8. A contact device comprising an insulating housing, said housing comprising a front, a back and vertical sidewall means between said front and back, a pair of stationary contacts supported within said housing in a vertically spaced relationship along a line generally parallel to said sidewall means, said sidewall means having opening means therein, a pair of terminal conductors extending through said opening means and being positioned externally of said housing in a vertically spaced relationship along a line generally parallel to said sidewall means, a separate terminal means connected to the external part of each of said terminal conductors, each of said terminal conductors being electrically connected to a different one of said stationary contacts, a bridging contact structure supported in said housing for horizonal generally rectilinear movement into and out of engagement with said stationary contacts, and an operating member pivotally supported on said housing and accessible for operation by an external actuator moving in the direction from front to back during which movement said operating member pivots to operate said bridging contact structure.

9. A contact device according to claim 3, spring means in said housing biasing said bridging contact member into a first operating position, said operating member being pivotally movable by said actuator from a first position to a second position to operate said bridging contact member from a first position to a second position against the bias of said spring means, and upon release of said operating member by said actuator, said spring means operating to operate said bridging contact member and operating member from said second position to said first position.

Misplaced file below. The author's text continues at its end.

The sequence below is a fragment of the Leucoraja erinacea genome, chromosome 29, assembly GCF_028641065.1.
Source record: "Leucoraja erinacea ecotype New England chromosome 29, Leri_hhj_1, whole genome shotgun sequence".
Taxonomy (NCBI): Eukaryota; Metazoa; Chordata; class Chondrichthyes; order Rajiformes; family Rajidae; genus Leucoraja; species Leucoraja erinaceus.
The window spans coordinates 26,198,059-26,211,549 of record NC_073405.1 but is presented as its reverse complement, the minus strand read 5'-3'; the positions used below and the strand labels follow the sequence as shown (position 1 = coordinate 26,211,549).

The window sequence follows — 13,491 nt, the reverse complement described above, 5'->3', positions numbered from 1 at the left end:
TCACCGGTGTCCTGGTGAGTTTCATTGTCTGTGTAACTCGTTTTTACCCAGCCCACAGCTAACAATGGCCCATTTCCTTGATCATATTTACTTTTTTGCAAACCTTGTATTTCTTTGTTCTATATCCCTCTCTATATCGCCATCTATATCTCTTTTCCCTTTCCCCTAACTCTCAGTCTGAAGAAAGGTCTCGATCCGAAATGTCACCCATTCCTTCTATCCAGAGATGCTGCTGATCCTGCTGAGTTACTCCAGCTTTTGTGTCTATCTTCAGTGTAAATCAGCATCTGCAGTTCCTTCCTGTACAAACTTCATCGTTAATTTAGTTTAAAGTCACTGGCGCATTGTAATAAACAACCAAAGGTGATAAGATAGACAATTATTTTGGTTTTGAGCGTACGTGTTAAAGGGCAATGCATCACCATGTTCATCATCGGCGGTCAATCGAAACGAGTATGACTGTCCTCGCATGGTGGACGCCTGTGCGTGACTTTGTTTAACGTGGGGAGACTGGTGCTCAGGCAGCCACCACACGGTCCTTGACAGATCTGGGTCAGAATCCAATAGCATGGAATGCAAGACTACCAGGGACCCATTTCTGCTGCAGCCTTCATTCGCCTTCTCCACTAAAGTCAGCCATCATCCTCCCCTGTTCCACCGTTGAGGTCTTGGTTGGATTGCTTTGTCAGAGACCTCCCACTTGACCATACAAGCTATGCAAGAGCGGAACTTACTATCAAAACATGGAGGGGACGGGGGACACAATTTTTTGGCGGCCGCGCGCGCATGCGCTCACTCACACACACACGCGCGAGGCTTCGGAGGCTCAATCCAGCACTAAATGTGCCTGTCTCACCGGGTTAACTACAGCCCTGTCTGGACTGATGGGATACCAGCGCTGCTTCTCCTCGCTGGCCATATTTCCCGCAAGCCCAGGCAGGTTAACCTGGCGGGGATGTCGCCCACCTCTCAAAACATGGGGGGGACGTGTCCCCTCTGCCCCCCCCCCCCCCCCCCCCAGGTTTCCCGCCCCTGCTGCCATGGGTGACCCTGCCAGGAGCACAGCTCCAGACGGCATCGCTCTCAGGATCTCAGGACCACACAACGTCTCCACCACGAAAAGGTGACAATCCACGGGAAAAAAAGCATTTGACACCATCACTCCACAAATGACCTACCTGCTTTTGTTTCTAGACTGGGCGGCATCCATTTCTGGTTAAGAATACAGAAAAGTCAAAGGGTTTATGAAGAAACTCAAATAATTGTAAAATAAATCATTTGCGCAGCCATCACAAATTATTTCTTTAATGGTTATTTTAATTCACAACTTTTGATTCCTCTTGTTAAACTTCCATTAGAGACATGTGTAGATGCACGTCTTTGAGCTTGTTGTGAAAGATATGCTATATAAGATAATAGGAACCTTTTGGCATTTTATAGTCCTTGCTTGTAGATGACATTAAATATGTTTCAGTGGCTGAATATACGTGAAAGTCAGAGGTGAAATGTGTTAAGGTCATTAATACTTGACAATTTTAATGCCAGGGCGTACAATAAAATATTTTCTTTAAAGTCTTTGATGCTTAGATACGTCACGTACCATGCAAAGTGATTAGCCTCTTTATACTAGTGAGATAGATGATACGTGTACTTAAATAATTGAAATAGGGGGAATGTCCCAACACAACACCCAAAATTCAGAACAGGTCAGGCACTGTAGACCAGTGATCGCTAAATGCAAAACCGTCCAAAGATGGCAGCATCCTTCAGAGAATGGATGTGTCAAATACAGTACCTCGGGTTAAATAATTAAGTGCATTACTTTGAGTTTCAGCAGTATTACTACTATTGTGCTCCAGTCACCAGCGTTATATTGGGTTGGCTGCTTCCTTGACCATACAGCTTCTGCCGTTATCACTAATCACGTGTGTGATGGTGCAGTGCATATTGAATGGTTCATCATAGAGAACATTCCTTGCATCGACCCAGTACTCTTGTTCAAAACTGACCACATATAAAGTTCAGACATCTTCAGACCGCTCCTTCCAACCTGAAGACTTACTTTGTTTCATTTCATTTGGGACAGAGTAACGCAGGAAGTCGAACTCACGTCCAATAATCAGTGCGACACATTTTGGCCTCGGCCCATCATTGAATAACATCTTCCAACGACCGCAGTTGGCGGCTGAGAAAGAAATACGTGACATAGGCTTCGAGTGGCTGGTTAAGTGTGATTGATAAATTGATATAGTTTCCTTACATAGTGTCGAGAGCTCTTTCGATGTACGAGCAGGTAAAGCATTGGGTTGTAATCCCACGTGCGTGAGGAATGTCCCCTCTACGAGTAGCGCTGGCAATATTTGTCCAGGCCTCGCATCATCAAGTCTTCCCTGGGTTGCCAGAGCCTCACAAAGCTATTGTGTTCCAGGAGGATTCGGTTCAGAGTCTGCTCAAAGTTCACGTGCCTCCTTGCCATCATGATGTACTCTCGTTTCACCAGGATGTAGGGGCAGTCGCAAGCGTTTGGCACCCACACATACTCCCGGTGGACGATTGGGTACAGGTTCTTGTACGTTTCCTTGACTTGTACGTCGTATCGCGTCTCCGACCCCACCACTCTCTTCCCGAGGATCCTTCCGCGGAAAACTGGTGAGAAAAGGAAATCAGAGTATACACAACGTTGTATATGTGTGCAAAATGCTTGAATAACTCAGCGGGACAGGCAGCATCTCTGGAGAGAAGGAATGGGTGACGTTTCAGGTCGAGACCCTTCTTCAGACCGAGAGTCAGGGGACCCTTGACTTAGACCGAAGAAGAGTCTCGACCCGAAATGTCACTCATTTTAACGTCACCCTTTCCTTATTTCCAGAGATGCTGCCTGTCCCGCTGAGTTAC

References Cited UNITED STATES PATENTS 2,399,575 4/1946 Schleicher 335l31 3,226,516 12/1965 Kussy et al 335-432 3,296,567 1/1967 Corner et a1 335132 BERNARD A. GILHEANY, Primary Examiner. R. -N. ENVALL, JR., Assistant Examiner.

Patent Citations
Cited PatentFiling datePublication dateApplicantTitle
US2399575 *May 6, 1943Apr 30, 1946Arrow Hart & Hegeman ElectricElectromagnetic switch
US3226516 *Jul 1, 1963Dec 28, 1965Ite Circuit Breaker LtdAdd-on main pole unit for contactors
US3296567 *May 25, 1964Jan 3, 1967Westinghouse Electric CorpElectric control device
Referenced by
Citing PatentFiling datePublication dateApplicantTitle
US3614680 *Feb 11, 1970Oct 19, 1971Rowan ControllerMultipole switching mechanism
US3873952 *Oct 5, 1973Mar 25, 1975Matsushita Electric Works LtdElectromagnetic contactor
US3949333 *Jul 12, 1974Apr 6, 1976Allen-Bradley CompanyAuxiliary switch for electromagnetic contactor
US3962658 *Nov 18, 1974Jun 8, 1976Allen-Bradley CompanyPower pole module for contactor
US4100517 *Jan 31, 1977Jul 11, 1978Bassani Ticino S.P.A.Electrical contactors
US4774484 *Feb 5, 1987Sep 27, 1988Square D CompanyAuxiliary electrical contact for electromagnetic contactor
US6297718 *Mar 24, 1999Oct 2, 2001Moeller GmbhElectromagnetic switching device with a multipart housing
EP0086698A1 *Feb 4, 1983Aug 24, 1983TelemecaniqueSmall contactor provided with a removable sub-assembly of auxiliary switches
EP0242570A1 *Mar 11, 1987Oct 28, 1987Siemens AktiengesellschaftContactor with an additional switching unit
Classifications
U.S. Classification335/161, 335/132, 335/131
International ClassificationH01H50/54, H01H50/22, H01H50/16
Cooperative ClassificationH01H50/22, H01H50/545
European ClassificationH01H50/22, H01H50/54B4